PZA recommends county commissioners remove digital billboards from proposed sign ordinance changes


The St. Johns County Planning and Zoning Agency (PZA) voted 5 to 1 last week to recommend that the Board of County Commissioners remove a controversial provision allowing digital billboards from proposed changes to signage regulations in the Land Development Code.

At the Feb. 16 PZA meeting, numerous residents voiced their concerns about the provisions, which would create a two-year pilot program allowing digital billboards. Under the proposal, the pilot program would limit the number of digital billboards to four signs along I-95; while the signs would rotate every eight seconds – displaying a different advertiser – animation, flashing and movement would be prohibited from each sign.

County staff recommended the program, saying the digital signs would help reduce the overall number of billboards. In addition, the county’s “swapdown” program requires that for every new billboard erected, several existing ones must be taken down.

The digital billboard program was included in proposed changes to county signage regulations required as a result of Reed v. Town of Gilbert – a Supreme Court ruling that found restricting a church’s signage based on its content was unconstitutional.

“We cannot single out a single subject matter,” explained Assistant County Attorney Paolo Soria. “We cannot make one rule for campaign signs, another for temporary signs, another rule for ‘We Love the Sidewalk’ signs.”

Yet it was the digital billboard proposal that generated the most interest and opposition among meeting attendees.

“We live in paradise,” Ponte Vedra Beach resident Nicole Crosby said. “What in the world are we doing even considering taking a piece of Times Square and putting it in the middle of paradise?”

Ponte Vedra Beach resident and former county commissioner Mary Kohnke concurred.

“I think if you want tacky and flashy, then you should go to Jacksonville or Orlando or Tampa,” she said. “We don’t do that here.”

Several residents also expressed concern about the rotating billboards presenting a safety hazard to motorists. Ponte Vedra Beach resident Lisa Cook noted that several studies and news reports have identified St. Johns County as one of the most hazardous stretches of I-95.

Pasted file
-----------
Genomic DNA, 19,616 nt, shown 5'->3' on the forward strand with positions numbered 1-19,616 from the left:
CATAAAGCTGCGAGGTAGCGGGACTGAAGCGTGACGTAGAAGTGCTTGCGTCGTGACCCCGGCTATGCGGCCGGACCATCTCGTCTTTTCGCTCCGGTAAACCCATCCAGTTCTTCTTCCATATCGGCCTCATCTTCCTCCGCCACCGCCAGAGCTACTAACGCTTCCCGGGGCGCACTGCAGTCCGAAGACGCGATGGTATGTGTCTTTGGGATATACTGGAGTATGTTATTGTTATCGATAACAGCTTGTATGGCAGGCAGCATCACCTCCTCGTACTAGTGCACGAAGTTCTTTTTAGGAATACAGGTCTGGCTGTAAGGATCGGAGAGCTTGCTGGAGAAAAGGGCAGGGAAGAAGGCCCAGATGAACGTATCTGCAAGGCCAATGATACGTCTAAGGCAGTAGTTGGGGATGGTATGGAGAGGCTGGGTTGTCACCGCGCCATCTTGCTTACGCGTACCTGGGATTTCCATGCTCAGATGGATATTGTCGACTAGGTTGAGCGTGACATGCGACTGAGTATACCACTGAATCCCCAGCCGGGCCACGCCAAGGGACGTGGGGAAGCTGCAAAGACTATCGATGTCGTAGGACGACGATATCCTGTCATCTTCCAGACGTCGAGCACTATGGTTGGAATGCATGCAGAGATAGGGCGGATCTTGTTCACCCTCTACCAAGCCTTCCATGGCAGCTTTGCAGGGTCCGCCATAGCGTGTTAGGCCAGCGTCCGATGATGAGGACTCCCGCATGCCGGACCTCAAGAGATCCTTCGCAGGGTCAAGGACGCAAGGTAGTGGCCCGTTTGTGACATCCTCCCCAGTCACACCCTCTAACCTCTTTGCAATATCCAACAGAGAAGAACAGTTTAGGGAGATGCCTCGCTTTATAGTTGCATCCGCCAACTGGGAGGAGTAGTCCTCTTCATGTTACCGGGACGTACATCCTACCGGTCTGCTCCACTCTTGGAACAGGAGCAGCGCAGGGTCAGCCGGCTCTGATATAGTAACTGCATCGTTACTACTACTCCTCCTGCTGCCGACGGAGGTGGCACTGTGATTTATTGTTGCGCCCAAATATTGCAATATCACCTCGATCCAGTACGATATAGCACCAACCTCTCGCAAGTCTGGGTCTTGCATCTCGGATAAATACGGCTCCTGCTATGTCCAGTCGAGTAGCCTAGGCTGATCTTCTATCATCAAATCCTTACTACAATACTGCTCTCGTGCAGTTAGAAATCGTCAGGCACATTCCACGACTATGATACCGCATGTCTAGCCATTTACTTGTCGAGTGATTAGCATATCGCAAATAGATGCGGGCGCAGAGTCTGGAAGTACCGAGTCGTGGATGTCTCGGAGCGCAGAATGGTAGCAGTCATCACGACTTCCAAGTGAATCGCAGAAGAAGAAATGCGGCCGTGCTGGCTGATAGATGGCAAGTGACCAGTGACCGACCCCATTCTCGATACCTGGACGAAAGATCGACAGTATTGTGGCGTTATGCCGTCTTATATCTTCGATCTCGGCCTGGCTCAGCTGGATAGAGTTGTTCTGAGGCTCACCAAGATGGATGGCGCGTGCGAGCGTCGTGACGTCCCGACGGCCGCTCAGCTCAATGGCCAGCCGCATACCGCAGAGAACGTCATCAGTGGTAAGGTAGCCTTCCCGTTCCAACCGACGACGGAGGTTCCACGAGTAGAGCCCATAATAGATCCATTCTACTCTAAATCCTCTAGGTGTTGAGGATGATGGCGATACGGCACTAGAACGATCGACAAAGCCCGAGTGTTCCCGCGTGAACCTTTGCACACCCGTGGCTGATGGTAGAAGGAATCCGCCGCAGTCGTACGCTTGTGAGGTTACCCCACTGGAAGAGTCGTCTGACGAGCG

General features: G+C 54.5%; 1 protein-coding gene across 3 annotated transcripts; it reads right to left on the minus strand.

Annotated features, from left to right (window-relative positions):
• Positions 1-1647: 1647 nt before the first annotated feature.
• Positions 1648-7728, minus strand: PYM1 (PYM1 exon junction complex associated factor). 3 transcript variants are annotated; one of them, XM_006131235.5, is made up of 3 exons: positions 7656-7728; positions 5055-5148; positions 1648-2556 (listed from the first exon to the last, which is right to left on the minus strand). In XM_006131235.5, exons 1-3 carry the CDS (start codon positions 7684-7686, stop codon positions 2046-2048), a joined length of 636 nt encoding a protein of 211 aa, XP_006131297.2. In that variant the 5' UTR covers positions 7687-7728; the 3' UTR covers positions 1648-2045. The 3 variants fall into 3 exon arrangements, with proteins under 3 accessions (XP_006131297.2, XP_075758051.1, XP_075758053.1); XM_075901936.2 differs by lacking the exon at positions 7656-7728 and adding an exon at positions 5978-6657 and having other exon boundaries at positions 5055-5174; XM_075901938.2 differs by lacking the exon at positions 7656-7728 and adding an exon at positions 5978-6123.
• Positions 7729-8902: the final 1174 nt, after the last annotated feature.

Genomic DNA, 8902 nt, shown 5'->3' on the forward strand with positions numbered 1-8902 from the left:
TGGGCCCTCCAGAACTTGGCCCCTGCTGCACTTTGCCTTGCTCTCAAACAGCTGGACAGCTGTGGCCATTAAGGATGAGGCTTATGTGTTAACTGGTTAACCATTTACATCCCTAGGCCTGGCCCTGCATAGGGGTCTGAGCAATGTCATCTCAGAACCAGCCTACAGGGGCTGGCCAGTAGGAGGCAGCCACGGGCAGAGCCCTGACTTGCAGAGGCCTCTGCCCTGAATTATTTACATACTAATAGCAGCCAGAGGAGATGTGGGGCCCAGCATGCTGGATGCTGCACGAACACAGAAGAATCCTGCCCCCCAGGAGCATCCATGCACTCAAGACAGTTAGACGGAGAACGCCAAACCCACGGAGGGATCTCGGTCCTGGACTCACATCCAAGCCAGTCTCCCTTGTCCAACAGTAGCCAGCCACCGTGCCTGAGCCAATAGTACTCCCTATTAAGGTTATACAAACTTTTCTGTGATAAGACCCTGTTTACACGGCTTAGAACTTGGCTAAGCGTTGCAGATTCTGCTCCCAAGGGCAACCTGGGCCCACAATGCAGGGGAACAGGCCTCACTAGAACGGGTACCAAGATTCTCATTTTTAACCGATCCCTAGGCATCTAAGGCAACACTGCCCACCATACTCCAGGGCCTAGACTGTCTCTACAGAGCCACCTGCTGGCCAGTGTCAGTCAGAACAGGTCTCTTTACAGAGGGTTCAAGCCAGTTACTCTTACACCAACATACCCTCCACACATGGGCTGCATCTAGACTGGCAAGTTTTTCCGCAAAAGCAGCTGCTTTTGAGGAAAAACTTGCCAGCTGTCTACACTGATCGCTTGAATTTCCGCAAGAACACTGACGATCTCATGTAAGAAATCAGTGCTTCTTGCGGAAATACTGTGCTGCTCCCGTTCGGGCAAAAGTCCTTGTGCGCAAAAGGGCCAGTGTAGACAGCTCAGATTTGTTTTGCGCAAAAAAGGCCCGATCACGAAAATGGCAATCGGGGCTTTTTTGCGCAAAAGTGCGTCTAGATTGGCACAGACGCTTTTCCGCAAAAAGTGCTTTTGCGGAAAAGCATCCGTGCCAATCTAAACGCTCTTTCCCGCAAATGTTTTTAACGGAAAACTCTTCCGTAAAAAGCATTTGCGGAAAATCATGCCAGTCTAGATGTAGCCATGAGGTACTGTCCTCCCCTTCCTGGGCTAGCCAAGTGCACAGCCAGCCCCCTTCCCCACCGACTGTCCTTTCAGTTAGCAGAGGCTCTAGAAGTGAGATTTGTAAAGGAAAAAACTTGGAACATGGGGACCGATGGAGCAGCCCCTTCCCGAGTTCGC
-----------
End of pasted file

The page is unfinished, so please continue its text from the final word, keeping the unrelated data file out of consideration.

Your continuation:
“I think that needs our attention – not digital signs,” Cook told PZA members. “We need to help it, not make it worse.”

Billboard industry reps disputed the belief that digital signs are any more distracting than traditional static billboards. Brent Bolick, division president for Clear Channel, said studies have found digital billboards to be “safety neutral.” Other speakers highlighted the benefits the rotating signs offer to small businesses.

“In today’s very competitive media world…it’s harder today for small business to effectively market and advertise their business,” said Don Kiceina, general manager for Outfront Media. “If they didn’t work, if they were truly dangerous, we wouldn’t be allowed to do them.”

Pilot program

Several meeting attendees questioned the proposal’s designation as a “pilot program,” since at the end of the two-year period the initial four digital billboards would be allowed to stay up even if the county decided against continuing or expanding the signage to other parts of the county.

“Pilot programs are like a gateway drug,” said Giff Crosby of Ponte Vedra. “It’s very hard to come back from approving a new platform that the industry will throw a lot of investment dollars into. Trading the old standard billboards for these digital billboards is a devil’s bargain.”

A number of PZA members also questioned the proposal’s designation as a pilot program.

“Coming from the private sector, I have never heard of a pilot program that if unsuccessful, gets to remain functioning,” Board Chair Jeff Martin observed.

Board Member Dick Williams agreed. “This pilot program isn’t just two years,” he said. “We’re really going to authorize digital billboards forever – at least those four or five on I-95.”

Board Member Mike Koppenhafer challenged the concerns expressed over the negative aesthetic impact of digital billboards.

“I-95 is the least aesthetic part of our county,” said Koppenhafer, noting that the new signs would require the removal of traditional billboards elsewhere. “There is a counter argument: If it’s going anywhere, would you rather have a billboard on I-95 that sucks 10 ugly billboards up from A1A or Bartram Trail? I think there’s some logic to that.”

Board Member Jon Woodard, meanwhile, stressed the economic value the digital signs could provide to local businesses.

“It would be a huge benefit to these businesses to have a digital billboard,” said Woodard, the lone board member to vote against the recommendation to remove the digital signage language. “We want to have the commercial (business)…and we have to give these businesses the tools they need to draw customers.”

Yet in the end, it was the very effectiveness of digital billboards that convinced board member Williams they presented a safety hazard.

“Safety is my number one concern,” Williams said. “The fact is, it does grab your attention and they are much more effective. From an advertising standpoint, that’s a good thing. But it is a problem I have with safety. To me, it’s logical that this is a distraction.”

Board Chair Martin agreed. “We already have a major problem in our county, in our state and in our country with distracted driving,” he said. “The purpose of a billboard, digital or otherwise, is to capture the attention of drivers. We don’t need to add one more distraction to the roads.”

The proposed signage changes are now scheduled to come before the Board of County Commissioners at its April 4 meeting.